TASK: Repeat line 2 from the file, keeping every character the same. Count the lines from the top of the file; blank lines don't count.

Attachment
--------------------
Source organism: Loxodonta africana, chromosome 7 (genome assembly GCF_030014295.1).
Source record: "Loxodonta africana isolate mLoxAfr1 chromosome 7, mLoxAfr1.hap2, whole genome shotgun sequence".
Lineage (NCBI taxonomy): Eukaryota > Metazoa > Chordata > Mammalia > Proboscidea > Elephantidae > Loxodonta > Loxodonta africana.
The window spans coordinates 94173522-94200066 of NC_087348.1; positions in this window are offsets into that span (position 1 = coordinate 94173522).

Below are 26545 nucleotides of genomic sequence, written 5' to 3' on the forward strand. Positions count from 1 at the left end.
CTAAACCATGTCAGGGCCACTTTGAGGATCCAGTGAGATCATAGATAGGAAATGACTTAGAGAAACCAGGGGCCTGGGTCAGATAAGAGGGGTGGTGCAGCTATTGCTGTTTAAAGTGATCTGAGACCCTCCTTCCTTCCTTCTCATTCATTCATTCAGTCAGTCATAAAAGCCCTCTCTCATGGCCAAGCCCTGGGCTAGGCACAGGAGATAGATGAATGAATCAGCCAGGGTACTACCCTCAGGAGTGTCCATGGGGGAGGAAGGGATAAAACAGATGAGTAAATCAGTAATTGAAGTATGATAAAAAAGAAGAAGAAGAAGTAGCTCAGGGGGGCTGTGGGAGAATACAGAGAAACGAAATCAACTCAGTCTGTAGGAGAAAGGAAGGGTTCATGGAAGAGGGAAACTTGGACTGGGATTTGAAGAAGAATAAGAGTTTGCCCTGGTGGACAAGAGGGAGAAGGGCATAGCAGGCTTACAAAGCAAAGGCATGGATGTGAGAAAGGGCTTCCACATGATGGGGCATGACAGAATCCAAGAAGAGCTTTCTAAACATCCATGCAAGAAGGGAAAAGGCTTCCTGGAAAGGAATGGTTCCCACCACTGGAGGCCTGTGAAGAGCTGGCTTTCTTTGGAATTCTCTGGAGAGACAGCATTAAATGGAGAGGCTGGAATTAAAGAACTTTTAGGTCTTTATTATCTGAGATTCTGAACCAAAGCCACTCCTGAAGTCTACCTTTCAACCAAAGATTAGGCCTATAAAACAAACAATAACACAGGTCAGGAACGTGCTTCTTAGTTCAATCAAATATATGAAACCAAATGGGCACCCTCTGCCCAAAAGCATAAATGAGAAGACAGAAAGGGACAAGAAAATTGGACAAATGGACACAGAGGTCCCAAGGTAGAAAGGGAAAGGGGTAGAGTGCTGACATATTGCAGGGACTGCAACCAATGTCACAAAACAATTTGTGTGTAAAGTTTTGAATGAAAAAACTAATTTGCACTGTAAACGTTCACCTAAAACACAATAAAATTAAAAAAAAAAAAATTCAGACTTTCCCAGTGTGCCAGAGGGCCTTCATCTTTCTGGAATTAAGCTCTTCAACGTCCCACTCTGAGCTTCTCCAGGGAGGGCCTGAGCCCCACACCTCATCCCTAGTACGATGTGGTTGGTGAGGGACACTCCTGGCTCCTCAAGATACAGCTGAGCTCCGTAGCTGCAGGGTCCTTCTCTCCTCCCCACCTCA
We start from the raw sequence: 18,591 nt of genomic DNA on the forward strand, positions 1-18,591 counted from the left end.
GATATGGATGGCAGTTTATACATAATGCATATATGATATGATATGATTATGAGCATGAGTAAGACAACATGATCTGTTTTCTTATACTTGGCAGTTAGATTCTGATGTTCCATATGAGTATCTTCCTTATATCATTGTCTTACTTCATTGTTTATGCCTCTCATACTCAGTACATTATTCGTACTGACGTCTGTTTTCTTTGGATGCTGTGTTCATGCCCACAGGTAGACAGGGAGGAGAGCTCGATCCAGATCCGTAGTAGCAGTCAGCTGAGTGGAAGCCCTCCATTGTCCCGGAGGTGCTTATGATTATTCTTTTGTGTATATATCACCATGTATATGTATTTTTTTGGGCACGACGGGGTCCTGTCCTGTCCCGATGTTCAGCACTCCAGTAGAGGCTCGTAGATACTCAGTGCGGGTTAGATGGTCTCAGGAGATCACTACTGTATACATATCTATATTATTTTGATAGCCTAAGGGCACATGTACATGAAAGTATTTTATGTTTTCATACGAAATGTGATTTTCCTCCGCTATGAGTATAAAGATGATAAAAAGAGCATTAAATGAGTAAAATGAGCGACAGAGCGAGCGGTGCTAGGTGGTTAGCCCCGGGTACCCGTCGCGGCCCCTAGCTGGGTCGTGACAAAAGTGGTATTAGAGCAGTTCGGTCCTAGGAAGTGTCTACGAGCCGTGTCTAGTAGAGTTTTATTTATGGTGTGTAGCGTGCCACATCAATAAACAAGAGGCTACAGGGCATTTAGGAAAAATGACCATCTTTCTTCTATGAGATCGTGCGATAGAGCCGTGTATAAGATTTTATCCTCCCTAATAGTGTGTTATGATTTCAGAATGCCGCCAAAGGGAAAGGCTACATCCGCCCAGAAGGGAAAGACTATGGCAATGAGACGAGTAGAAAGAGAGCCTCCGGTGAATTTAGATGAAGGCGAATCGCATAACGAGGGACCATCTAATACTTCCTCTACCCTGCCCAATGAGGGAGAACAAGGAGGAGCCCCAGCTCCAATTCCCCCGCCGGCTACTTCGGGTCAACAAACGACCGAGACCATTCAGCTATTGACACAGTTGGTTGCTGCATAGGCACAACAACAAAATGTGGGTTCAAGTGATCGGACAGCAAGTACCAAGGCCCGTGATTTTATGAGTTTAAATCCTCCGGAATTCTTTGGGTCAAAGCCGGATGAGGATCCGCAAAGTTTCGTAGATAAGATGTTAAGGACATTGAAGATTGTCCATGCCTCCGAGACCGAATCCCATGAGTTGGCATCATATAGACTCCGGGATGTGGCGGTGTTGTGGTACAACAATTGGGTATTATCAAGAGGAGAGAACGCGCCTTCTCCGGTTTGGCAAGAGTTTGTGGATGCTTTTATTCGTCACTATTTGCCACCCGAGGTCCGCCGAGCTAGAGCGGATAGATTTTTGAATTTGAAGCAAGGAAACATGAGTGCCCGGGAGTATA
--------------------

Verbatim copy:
Source record: "Loxodonta africana isolate mLoxAfr1 chromosome 7, mLoxAfr1.hap2, whole genome shotgun sequence".